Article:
Credit: Screenshot of CPS-ASEC dataImmigrant youth without high school diplomas.Credit: Screenshot of CPS-ASEC dataImmigrant youth without high school diplomas.Home to one-quarter of the nation’s immigrants and a top-destination for incoming refugees, California must significantly improve educational outcomes for immigrant youth if the state – and the nation – are to stay economically competitive, according to a new report.
“California’s success in integrating immigrant youth is critical not just to the state but the nation,” according to Critical Choices in Post-Recession California, released Wednesday by the Migration Policy Institute, a Washington, D.C.-based think tank.
The report calls on California state leaders to take advantage of recent reforms and a recovering economy to focus more strongly on improving the educational attainment of the growing segment of the state population, many of whom are classified as English learners. California, the report said, educates more than one-third of English learners in the nation.
“We can’t afford to leave behind such a huge part of the school population,” said Christopher Edley, a law professor and former dean at the UC Berkeley law school and former co-chair of the U.S. Department of Education’s Equity and Excellence Commission. “We have to make a moral commitment that each and every child deserves an effective instructional strategy.”
More than half of those ages 16 to 26 in California, about 3.3 million people, are first- or second-generation immigrants, according to the report, yet immigrants lag behind other groups in academic achievement.
According to the report:
Nearly 30 percent of first-generation immigrants ages 21 to 26 in California don’t have a high school diploma, compared with 13 percent of all youth statewide.
The four-year graduation rate of students classified as English learners is 63 percent, compared with a statewide average of 80 percent.
Latinos – who comprised 51 percent of high school students in 2012 – lag behind other groups in attending college and obtaining college degrees: 16 percent of the state’s second-generation Latino students have at least a two-year degree, compared to 21 percent nationwide in 2009-13.
California is currently 46th in the nation in the number of adults with high school diplomas. The state will have to produce an additional 2.3 million college graduates by 2025 if it is to join the ranks of the top 10 states in the number of adults with college degrees – which are increasingly becoming a requirement for available jobs, the report said.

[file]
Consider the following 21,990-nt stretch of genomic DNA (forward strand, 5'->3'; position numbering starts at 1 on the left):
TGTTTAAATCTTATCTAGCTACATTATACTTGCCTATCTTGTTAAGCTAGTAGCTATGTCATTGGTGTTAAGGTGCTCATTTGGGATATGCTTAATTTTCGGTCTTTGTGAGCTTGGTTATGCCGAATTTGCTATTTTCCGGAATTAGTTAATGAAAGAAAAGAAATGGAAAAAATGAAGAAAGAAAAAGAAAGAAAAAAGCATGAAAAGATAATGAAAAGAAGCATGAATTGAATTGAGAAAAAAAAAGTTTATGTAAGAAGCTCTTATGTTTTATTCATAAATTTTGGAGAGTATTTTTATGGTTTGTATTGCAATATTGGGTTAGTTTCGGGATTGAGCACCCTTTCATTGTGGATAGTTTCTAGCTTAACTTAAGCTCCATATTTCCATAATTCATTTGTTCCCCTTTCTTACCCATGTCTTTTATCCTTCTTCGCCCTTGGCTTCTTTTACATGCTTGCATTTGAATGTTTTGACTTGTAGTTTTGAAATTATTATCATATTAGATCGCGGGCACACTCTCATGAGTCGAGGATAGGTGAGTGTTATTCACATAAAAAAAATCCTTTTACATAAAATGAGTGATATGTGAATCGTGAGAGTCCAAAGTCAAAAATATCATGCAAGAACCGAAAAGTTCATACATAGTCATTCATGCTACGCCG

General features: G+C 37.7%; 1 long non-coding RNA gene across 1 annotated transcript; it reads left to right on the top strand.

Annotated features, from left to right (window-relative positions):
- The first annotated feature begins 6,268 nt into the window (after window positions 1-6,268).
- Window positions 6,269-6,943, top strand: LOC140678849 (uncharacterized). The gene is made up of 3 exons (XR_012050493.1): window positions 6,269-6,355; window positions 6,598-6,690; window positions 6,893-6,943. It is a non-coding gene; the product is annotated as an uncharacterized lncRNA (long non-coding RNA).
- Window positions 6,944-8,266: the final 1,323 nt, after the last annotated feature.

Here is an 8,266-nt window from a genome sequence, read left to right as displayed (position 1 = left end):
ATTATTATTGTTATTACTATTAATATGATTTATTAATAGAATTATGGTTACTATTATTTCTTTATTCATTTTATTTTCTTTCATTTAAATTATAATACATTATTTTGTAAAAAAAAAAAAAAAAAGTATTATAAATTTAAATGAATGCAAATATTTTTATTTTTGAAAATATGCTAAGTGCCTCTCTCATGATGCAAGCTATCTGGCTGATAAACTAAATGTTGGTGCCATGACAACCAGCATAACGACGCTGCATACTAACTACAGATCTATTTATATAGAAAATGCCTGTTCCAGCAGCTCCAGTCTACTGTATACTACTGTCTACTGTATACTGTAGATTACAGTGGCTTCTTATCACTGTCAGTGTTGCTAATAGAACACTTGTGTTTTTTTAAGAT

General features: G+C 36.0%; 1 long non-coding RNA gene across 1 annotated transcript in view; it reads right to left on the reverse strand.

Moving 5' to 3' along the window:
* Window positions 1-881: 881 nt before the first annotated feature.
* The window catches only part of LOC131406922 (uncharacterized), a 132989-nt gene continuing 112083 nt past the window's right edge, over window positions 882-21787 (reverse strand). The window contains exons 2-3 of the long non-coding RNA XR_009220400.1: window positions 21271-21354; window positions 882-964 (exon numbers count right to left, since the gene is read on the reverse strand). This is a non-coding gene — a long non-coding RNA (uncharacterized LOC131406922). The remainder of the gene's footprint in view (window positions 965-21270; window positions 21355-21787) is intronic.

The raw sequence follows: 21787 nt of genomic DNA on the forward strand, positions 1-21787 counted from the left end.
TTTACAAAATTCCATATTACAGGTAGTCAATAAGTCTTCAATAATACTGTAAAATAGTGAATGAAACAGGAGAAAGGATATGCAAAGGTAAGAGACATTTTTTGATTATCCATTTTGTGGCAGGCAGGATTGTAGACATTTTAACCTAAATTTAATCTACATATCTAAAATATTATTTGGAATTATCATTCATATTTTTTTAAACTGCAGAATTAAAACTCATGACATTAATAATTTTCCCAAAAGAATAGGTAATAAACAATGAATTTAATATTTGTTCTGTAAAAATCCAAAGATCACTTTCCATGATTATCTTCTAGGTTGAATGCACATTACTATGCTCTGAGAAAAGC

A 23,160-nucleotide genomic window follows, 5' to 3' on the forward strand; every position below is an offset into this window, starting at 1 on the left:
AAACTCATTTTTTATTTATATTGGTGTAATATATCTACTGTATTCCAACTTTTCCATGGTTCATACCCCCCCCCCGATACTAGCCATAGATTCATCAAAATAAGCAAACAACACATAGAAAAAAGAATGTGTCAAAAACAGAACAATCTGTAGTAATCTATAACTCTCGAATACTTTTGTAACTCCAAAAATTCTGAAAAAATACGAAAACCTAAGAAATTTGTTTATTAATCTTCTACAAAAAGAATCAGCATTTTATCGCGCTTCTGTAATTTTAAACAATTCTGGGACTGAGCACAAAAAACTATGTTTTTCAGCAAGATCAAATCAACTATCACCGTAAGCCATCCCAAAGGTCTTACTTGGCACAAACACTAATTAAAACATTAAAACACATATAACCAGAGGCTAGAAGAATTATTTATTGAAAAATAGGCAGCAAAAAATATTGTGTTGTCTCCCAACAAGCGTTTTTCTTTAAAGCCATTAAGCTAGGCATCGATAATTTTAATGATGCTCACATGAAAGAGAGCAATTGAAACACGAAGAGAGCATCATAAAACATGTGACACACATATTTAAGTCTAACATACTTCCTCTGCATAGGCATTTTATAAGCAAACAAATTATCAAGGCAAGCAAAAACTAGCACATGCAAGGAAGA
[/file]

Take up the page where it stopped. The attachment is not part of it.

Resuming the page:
“If current trends persist, the underperformance of first- and second-generation immigrants could imperil the state’s future workforce competitiveness,” said the report.
Budget cuts during the recession undercut student services, resulting in teacher layoffs, a reduction in college enrollment, and severely diminished adult education services, which allowed many immigrant students to pursue language classes or receive additional support, the report said.
The recovering economy and reforms such as the new Local Control Funding Formula position the state to put a stronger focus on the needs of English learners and other immigrants, report authors said. The funding formula gives schools more discretion over how they spend their money and gives additional funding to districts with high numbers of low-income students and English language learners.
“Coming out of a historic recession, California’s education systems are at a watershed, with enormous changes underway affecting funding, governance, standards and accountability at all levels,” said report co-author Sarah Hooker, an MPI policy analyst, in a statement. “The state’s responses to the recession undercut its performance in educating immigrant youth; whether this record improves will remain in doubt unless the needs of these youth are made a more central focus of reform and accountability efforts.”
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